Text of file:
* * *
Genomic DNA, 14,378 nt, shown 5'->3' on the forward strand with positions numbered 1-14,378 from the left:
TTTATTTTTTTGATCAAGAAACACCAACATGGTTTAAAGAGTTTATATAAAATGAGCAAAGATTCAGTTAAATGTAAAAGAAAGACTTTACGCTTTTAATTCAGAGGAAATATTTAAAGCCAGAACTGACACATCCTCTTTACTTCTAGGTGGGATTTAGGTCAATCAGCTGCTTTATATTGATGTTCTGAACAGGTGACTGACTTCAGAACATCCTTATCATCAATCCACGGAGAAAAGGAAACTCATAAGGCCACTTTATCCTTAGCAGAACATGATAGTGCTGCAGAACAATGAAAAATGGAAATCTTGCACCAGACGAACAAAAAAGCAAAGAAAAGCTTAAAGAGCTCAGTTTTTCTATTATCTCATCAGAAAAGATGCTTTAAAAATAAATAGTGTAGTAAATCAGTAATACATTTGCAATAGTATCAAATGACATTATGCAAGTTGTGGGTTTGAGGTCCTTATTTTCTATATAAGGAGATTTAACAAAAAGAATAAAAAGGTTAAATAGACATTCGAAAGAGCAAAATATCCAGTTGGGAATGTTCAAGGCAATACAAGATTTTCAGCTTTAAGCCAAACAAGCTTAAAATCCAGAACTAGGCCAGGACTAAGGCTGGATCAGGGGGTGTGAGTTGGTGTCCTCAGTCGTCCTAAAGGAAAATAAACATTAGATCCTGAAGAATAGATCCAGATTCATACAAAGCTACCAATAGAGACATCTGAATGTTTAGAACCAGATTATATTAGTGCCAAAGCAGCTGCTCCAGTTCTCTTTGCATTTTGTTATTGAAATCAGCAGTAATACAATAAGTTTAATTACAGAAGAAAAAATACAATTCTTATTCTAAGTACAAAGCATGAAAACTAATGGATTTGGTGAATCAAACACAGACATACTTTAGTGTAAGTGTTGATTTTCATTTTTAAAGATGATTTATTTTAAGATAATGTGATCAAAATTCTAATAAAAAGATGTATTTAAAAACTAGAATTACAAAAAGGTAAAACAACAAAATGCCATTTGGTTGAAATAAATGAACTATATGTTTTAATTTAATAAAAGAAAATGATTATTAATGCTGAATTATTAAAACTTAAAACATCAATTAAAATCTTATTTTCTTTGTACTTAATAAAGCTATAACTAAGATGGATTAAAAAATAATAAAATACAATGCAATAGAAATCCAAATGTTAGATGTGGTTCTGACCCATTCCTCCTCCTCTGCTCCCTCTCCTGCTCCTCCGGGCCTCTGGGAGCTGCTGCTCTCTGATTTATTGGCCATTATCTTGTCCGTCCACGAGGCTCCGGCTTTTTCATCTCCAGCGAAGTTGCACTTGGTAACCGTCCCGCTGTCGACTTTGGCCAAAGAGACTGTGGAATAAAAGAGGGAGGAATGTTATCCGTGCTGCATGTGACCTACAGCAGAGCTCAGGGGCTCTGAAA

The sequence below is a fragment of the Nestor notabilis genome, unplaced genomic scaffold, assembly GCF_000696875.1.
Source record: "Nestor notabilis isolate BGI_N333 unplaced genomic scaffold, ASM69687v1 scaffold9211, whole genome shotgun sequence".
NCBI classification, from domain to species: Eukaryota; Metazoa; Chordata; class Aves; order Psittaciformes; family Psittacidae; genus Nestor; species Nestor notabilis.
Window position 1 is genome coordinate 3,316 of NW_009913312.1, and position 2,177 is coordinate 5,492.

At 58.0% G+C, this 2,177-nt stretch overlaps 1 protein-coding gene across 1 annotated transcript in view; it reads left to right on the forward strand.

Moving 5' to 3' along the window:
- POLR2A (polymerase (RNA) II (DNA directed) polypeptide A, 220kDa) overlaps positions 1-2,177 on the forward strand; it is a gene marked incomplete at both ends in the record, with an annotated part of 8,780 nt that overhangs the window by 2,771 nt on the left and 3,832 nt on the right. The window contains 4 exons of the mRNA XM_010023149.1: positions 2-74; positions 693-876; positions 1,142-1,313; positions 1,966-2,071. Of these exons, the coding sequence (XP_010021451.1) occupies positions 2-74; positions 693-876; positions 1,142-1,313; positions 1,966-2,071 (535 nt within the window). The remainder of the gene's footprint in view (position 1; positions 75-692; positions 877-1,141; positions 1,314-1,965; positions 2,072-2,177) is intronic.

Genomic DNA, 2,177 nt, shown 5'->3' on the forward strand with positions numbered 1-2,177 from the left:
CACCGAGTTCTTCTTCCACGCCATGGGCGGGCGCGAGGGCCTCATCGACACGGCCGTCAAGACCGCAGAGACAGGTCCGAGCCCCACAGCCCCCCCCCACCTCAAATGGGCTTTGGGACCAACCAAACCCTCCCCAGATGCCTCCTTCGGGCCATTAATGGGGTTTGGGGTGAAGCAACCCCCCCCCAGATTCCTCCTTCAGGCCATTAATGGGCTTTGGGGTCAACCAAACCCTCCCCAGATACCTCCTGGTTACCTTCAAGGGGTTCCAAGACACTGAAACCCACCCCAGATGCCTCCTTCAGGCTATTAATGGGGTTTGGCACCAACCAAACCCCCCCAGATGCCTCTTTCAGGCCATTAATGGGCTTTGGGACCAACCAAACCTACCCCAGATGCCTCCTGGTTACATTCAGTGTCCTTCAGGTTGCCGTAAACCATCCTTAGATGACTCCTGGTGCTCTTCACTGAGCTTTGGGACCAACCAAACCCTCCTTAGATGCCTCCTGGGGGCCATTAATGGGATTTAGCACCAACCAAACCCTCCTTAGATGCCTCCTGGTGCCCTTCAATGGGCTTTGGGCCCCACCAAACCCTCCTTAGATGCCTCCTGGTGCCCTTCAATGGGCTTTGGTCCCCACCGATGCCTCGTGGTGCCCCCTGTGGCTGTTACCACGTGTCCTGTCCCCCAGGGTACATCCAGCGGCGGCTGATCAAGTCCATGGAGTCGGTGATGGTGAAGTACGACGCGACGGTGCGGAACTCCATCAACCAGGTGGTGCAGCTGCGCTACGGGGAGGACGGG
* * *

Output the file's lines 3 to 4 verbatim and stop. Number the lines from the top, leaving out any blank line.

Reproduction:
The sequence below is a fragment of the Nestor notabilis genome, unplaced genomic scaffold, assembly GCF_000696875.1.
Source record: "Nestor notabilis isolate BGI_N333 unplaced genomic scaffold, ASM69687v1 scaffold9211, whole genome shotgun sequence".